How did birds and their habitat fare in the wake of Superstorm Sandy? Patrick Comins of Audubon Connecticut, says: "It was extremely powerful. There was significant erosion and over-washing of dunes and beaches. I've had the chance to visit a few of the important nesting areas for Piping Plovers, and the damage is significant. And whether that's going to be good for the birds or bad is not yet determined." … "This storm really underscores the importance of undeveloped coastal habitat areas and the need to identify the key natural resources both for birds, but also for buffer, protection, for human development." (This Piping Plover nest was photographed at Griswold Point in Old Lyme, CT earlier in 2012.)
The Effects of Superstorm Sandy on Birds and Habitat
Featuring Patrick Comins
Written by Todd Peterson
This is BirdNote.
[Brian Williams of NBC: “On our broadcast tonight, Hurricane Sandy, a history-making weather event coming ashore this evening and changing the map of the coastline in some places…” + high wind and heavy surf]
How did birds and their habitat fare in the wake of the storm? To find out, we called Patrick Comins, Director of Bird Conservation for Audubon Connecticut.
“It was extremely powerful. It’s going to be a big job trying to assess the actual damage to bird habitat.”
“There was significant erosion and overwashing of dunes and beaches all up and down the Eastern Seaboard … I’ve had the chance to get out along the shores of Connecticut and visit a few of the important nesting areas for things like Piping Plovers and Least Tern …and the damage is significant…and whether that’s going to be good for the birds or bad for the birds is [not] yet determined…”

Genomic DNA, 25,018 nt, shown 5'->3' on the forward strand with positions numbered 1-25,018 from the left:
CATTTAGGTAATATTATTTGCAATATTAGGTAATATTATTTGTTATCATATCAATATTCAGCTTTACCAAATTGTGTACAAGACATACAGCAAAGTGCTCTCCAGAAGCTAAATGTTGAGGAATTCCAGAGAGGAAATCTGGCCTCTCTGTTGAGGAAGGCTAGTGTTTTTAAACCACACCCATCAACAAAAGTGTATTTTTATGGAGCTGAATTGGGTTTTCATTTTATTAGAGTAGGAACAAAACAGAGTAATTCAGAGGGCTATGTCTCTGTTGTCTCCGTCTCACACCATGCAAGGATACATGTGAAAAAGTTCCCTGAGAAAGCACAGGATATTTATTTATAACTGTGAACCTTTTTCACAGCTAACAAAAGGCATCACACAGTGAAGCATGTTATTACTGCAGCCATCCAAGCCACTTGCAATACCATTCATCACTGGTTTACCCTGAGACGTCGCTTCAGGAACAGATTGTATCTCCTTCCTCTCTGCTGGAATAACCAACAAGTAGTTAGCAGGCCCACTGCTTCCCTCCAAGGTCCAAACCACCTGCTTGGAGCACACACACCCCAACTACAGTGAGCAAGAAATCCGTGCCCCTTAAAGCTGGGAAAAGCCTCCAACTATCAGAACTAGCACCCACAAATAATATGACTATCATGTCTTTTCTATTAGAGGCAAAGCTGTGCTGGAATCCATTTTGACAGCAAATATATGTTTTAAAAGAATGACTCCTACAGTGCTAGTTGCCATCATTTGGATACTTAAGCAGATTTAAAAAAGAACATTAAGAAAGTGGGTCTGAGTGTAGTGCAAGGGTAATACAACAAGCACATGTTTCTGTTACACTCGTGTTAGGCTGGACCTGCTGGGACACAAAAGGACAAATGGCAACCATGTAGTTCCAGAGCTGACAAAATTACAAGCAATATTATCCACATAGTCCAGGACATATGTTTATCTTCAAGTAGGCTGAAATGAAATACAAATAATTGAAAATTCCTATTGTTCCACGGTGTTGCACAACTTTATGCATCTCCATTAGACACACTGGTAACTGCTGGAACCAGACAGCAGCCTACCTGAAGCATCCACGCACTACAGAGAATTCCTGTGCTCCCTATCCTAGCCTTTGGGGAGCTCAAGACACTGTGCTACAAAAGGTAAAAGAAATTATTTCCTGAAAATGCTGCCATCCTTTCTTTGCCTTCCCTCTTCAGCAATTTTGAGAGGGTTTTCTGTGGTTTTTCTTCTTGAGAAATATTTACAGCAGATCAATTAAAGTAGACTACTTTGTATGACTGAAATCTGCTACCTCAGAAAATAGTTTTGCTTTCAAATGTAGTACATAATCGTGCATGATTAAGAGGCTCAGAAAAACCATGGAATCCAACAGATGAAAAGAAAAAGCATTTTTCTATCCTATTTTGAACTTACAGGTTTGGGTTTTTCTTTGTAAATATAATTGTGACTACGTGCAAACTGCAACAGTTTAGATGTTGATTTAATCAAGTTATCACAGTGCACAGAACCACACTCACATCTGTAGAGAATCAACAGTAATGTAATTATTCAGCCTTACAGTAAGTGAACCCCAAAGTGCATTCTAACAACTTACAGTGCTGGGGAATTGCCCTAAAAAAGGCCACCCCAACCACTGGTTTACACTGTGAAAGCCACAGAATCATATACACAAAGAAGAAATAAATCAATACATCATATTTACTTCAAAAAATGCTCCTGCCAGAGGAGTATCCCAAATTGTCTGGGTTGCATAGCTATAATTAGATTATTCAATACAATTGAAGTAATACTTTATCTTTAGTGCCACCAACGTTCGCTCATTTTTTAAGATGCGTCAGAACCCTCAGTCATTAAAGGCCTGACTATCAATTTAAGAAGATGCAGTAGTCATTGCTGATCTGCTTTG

And what does Hurricane Sandy foretell about the future?
“This storm really underscores the importance of undeveloped coastal habitat areas…it’s likely that we’re going to get more of these storms in the future and as sea levels rise, the storms will have more significant impacts to coastal areas, so it really underscores the need to identify the key natural resources both for birds, but also for buffer, protection, for human development. Barrier beaches and marshes and flood plains are really important buffers against natural disasters that affect humans and…despite the current fiscal situation, we cannot relax our efforts to protect these areas, not just for the benefit of the birds… but also as smart planning for our society.”
[High wind and heavy surf]
To learn more, begin at BirdNote.org.
"NBC Nightly News with Brian Williams" October 30, 2012
Producer: John Kessler
Executive Producer: Chris Peterson
© 2012 Tune In to Nature.org December 2012 Narrator: Michael Stein
Marantz IV Track 102 + 124:24 + 119:35 + 133
Link to https://www.facebook.com/pages/Audubon-Alliance-for-Coastal-Waterbirds/…